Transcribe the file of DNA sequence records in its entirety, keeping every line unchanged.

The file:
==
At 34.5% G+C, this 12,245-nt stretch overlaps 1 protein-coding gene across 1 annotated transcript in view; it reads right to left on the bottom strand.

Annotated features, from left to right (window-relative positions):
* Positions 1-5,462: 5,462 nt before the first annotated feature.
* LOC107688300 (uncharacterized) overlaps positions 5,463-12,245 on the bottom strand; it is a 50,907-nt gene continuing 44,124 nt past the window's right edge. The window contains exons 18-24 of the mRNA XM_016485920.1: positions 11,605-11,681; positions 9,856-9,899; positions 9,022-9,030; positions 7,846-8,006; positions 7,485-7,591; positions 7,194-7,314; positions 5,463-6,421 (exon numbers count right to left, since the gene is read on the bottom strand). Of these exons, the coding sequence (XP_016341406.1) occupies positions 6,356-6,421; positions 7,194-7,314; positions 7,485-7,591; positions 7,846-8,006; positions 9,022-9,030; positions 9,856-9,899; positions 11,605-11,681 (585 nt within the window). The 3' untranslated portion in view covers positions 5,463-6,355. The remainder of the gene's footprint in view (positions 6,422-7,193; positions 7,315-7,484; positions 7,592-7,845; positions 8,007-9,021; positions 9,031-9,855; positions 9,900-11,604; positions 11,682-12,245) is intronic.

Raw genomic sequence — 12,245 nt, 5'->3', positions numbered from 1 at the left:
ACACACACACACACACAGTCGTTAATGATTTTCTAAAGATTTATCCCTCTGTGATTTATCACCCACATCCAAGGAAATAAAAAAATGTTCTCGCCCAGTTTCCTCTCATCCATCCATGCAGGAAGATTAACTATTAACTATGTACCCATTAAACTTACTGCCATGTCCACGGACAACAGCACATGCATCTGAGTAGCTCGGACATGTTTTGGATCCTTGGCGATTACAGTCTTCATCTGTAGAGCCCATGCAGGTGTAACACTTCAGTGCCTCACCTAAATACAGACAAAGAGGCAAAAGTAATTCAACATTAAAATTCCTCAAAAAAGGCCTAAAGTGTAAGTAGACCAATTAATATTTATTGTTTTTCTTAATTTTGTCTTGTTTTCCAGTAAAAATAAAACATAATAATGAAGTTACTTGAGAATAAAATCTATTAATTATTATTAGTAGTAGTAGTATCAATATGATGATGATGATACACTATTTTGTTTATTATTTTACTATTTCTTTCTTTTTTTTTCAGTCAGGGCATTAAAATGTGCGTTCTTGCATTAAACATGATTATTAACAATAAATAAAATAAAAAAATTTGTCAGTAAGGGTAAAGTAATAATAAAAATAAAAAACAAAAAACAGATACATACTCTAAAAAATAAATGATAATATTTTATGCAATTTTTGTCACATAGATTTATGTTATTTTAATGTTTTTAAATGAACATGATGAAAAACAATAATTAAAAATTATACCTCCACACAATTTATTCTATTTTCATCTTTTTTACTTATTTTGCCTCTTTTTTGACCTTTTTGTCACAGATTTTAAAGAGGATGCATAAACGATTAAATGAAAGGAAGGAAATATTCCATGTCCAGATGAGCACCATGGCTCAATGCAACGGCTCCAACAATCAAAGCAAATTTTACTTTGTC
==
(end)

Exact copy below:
At 34.5% G+C, this 12,245-nt stretch overlaps 1 protein-coding gene across 1 annotated transcript in view; it reads right to left on the bottom strand.

Annotated features, from left to right (window-relative positions):
* Positions 1-5,462: 5,462 nt before the first annotated feature.
* LOC107688300 (uncharacterized) overlaps positions 5,463-12,245 on the bottom strand; it is a 50,907-nt gene continuing 44,124 nt past the window's right edge. The window contains exons 18-24 of the mRNA XM_016485920.1: positions 11,605-11,681; positions 9,856-9,899; positions 9,022-9,030; positions 7,846-8,006; positions 7,485-7,591; positions 7,194-7,314; positions 5,463-6,421 (exon numbers count right to left, since the gene is read on the bottom strand). Of these exons, the coding sequence (XP_016341406.1) occupies positions 6,356-6,421; positions 7,194-7,314; positions 7,485-7,591; positions 7,846-8,006; positions 9,022-9,030; positions 9,856-9,899; positions 11,605-11,681 (585 nt within the window). The 3' untranslated portion in view covers positions 5,463-6,355. The remainder of the gene's footprint in view (positions 6,422-7,193; positions 7,315-7,484; positions 7,592-7,845; positions 8,007-9,021; positions 9,031-9,855; positions 9,900-11,604; positions 11,682-12,245) is intronic.

Raw genomic sequence — 12,245 nt, 5'->3', positions numbered from 1 at the left:
ACACACACACACACACAGTCGTTAATGATTTTCTAAAGATTTATCCCTCTGTGATTTATCACCCACATCCAAGGAAATAAAAAAATGTTCTCGCCCAGTTTCCTCTCATCCATCCATGCAGGAAGATTAACTATTAACTATGTACCCATTAAACTTACTGCCATGTCCACGGACAACAGCACATGCATCTGAGTAGCTCGGACATGTTTTGGATCCTTGGCGATTACAGTCTTCATCTGTAGAGCCCATGCAGGTGTAACACTTCAGTGCCTCACCTAAATACAGACAAAGAGGCAAAAGTAATTCAACATTAAAATTCCTCAAAAAAGGCCTAAAGTGTAAGTAGACCAATTAATATTTATTGTTTTTCTTAATTTTGTCTTGTTTTCCAGTAAAAATAAAACATAATAATGAAGTTACTTGAGAATAAAATCTATTAATTATTATTAGTAGTAGTAGTATCAATATGATGATGATGATACACTATTTTGTTTATTATTTTACTATTTCTTTCTTTTTTTTTCAGTCAGGGCATTAAAATGTGCGTTCTTGCATTAAACATGATTATTAACAATAAATAAAATAAAAAAATTTGTCAGTAAGGGTAAAGTAATAATAAAAATAAAAAACAAAAAACAGATACATACTCTAAAAAATAAATGATAATATTTTATGCAATTTTTGTCACATAGATTTATGTTATTTTAATGTTTTTAAATGAACATGATGAAAAACAATAATTAAAAATTATACCTCCACACAATTTATTCTATTTTCATCTTTTTTACTTATTTTGCCTCTTTTTTGACCTTTTTGTCACAGATTTTAAAGAGGATGCATAAACGATTAAATGAAAGGAAGGAAATATTCCATGTCCAGATGAGCACCATGGCTCAATGCAACGGCTCCAACAATCAAAGCAAATTTTACTTTGTC